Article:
I have been studying the Kalashnikov Sicilian:

  1. e4 c5
  2. Nf3 Nc6
  3. d4 cxd4
  4. Nxd4 e5 (signaling the Lowenthal variation)
  5. Nb5 d6 (d6 signals the Kalashnikov variation)

I have two books I have been studying that cover variations from this point forward. However, I spend a lot of time analyzing my openings and a line that comes up over and over again is

  1. Bg5!?

The book Neo-Sveshnikov by Silman "covers" this line with one brief note about it on the last two pages of the book. The other book I am studying "Sicilian Kalashnikov" by Jan Pinski, Jacob Aagaard which I really like does not cover this move AT ALL.

Can anyone recommend a resource for me to read about the Bg5 continuation of this line? I find it hard to believe that it can be used somewhat commonly in GM level games and not discussed in any opening books.


While it's a somewhat dated source by this point, I'm certain that Neil McDonald's 1995 book Winning with the Kalashnikov covers this 6.Bg5 variation to some extent, and I'm nearly certain that he recommends taking it head on with

[fen ""]

1.e4 c5 2.Nf3 Nc6 3.d4 cxd4 4.Nxd4 e5 5.Nb5 d6 6.Bg5 Qxg5 7.Nc7+ Kd8 8.Nxa8

I don't recall how much concrete analysis followed (it's been many years since I owned/saw the book). Moreover, I don't know if there's more or less coverage than what you mention from Silman's book; even though I've played the Kalashnikov with considerable frequency since the days of McDonald's book, for my purposes I've never needed to consult a newer source.

To that point, I'll say that my experience has differed from yours, in that I almost never face this 6.Bg5 line, despite plenty of personal Kalashnikov tournament games and countless blitz games, and indeed I've never faced it in tournament play. I think one reason for that might be that Black can sidestep any messiness if she so chooses, so that it's not that testing a try from White. In particular, my own (potentially flawed) sense is that Black could even comfortably go for the following:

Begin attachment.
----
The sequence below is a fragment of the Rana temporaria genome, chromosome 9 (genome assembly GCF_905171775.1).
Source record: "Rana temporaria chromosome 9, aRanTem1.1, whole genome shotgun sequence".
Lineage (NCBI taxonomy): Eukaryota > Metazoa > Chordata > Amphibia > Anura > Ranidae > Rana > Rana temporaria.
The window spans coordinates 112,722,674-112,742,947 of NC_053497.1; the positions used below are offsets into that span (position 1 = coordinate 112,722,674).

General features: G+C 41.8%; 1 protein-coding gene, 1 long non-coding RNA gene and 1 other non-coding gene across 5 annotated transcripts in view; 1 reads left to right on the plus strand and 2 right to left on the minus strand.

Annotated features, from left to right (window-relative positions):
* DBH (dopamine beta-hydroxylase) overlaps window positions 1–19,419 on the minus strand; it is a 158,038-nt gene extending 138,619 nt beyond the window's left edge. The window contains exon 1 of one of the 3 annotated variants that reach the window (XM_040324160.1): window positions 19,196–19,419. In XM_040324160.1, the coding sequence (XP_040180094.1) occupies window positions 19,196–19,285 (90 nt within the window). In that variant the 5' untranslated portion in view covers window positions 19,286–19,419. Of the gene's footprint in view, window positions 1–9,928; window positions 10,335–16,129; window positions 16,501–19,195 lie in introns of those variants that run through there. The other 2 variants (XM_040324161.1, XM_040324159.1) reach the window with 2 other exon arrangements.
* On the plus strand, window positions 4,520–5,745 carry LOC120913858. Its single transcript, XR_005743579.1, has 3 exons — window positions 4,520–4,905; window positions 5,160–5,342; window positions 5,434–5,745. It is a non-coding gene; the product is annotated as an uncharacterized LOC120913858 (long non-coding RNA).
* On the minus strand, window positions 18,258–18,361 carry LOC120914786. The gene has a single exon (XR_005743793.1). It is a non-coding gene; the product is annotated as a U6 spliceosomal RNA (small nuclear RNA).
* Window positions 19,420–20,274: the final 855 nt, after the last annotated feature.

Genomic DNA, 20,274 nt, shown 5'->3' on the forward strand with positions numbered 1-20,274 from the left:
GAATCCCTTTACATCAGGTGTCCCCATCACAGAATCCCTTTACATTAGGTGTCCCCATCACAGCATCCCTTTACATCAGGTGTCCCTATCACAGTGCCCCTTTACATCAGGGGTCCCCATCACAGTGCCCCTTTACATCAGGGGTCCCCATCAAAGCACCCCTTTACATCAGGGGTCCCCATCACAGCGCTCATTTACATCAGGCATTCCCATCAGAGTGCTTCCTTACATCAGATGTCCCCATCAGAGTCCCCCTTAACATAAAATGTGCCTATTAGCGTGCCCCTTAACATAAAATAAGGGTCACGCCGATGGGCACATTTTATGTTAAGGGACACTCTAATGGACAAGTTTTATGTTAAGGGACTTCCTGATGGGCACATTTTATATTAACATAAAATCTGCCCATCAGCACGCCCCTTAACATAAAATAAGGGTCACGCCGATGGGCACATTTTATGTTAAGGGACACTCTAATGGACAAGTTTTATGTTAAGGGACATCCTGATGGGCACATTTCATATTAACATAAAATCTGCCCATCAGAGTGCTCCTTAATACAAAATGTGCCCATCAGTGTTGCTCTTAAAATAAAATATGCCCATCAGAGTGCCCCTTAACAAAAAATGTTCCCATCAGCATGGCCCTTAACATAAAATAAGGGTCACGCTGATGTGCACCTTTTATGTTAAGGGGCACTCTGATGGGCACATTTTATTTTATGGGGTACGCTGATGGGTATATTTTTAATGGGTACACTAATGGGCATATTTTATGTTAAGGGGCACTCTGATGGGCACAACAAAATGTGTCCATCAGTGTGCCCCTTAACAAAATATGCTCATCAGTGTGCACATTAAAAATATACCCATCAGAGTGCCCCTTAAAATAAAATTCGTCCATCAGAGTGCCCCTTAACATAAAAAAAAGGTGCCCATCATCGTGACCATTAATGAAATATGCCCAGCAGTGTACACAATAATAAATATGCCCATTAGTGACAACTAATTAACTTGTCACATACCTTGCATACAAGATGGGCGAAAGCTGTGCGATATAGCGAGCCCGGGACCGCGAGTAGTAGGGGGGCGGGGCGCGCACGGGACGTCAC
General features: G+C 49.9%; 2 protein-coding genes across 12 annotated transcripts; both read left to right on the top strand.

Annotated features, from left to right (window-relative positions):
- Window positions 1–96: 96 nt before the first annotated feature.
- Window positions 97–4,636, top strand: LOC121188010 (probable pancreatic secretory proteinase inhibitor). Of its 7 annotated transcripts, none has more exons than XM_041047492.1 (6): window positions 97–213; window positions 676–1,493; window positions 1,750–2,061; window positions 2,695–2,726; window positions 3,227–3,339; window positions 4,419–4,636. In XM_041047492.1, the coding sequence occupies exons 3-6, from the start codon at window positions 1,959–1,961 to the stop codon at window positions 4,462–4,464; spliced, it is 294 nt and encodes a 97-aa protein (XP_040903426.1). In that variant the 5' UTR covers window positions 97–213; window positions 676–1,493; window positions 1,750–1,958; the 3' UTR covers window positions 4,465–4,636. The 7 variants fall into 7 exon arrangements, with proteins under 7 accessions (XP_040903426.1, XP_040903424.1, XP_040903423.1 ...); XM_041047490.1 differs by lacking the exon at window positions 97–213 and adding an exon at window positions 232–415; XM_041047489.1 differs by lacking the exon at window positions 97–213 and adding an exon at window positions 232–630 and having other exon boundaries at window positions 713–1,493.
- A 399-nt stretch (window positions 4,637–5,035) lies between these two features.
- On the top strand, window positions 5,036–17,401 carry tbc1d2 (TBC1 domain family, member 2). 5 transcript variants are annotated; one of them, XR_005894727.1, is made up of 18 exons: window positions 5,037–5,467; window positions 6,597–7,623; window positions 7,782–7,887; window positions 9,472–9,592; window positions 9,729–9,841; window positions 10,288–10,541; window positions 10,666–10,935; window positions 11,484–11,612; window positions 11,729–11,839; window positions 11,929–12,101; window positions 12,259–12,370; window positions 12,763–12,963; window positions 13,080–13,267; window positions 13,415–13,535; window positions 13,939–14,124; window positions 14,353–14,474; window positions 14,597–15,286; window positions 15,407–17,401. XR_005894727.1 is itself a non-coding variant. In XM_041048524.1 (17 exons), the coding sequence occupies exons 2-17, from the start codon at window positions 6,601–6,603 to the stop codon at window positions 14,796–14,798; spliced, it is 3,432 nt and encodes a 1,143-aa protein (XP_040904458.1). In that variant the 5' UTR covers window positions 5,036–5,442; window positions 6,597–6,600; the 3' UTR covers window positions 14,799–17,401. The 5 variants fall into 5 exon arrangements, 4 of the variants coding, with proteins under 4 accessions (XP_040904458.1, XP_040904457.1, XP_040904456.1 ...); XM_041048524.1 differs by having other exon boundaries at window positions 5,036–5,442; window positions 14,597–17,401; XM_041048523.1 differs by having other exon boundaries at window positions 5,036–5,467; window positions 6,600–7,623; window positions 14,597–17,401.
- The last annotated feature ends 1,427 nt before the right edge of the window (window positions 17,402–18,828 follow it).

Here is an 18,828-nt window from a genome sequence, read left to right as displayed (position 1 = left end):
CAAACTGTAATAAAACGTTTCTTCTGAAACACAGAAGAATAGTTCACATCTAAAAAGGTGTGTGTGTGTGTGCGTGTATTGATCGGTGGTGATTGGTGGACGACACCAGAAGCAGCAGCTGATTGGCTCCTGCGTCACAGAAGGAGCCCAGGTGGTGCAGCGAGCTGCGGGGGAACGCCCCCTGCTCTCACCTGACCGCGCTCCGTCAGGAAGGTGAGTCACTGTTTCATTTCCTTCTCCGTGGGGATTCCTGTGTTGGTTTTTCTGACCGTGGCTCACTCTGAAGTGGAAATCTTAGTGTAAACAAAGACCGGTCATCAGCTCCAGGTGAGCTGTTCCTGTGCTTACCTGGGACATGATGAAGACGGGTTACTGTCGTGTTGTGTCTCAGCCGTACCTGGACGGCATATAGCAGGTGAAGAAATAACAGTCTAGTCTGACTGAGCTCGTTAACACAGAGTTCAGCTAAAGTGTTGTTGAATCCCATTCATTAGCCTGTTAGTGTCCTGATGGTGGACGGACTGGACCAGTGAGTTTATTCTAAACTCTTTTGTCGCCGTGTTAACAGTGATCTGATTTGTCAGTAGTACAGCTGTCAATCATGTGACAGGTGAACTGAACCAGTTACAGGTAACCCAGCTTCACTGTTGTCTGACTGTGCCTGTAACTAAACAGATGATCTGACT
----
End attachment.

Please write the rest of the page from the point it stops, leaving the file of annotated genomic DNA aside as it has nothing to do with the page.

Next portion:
[fen ""]

1.e4 c5 2.Nf3 Nc6 3.d4 cxd4 4.Nxd4 e5 5.Nb5 d6 6.Bg5 Be7!? {This might look strange, as White can now force the black king to lose castling rights, but this comes along with an exchange of the dark-squared bishops that Black generally welcomes in this opening, and all things considered I think the black king can live comfortably.} 7.Bxe7 Kxe7  {This wouldn't be every black player's cup of tea, but if I'm right that this position is alright for Black, then the fact that this simple defusing of White's play is available would be a reason for 6.Bg5 to be infrequently played.} (7...Ngxe7? 8.Nxd6+)
  • ♦ I really appreciate this response. I think the easiest response is 1. e4 c5 2. Nf3 Nc6 3. d4 cxd4 4. Nxd4 e5 5. Nb5 d6 6. Bg5 Nf6 7. Bxf6 gxf6 8. N1c3 a6 9. Na3 b5 Then you're playing a fairly common line of the Sveshnikov variation – enikhelA Jun 18 '15 at 16:41

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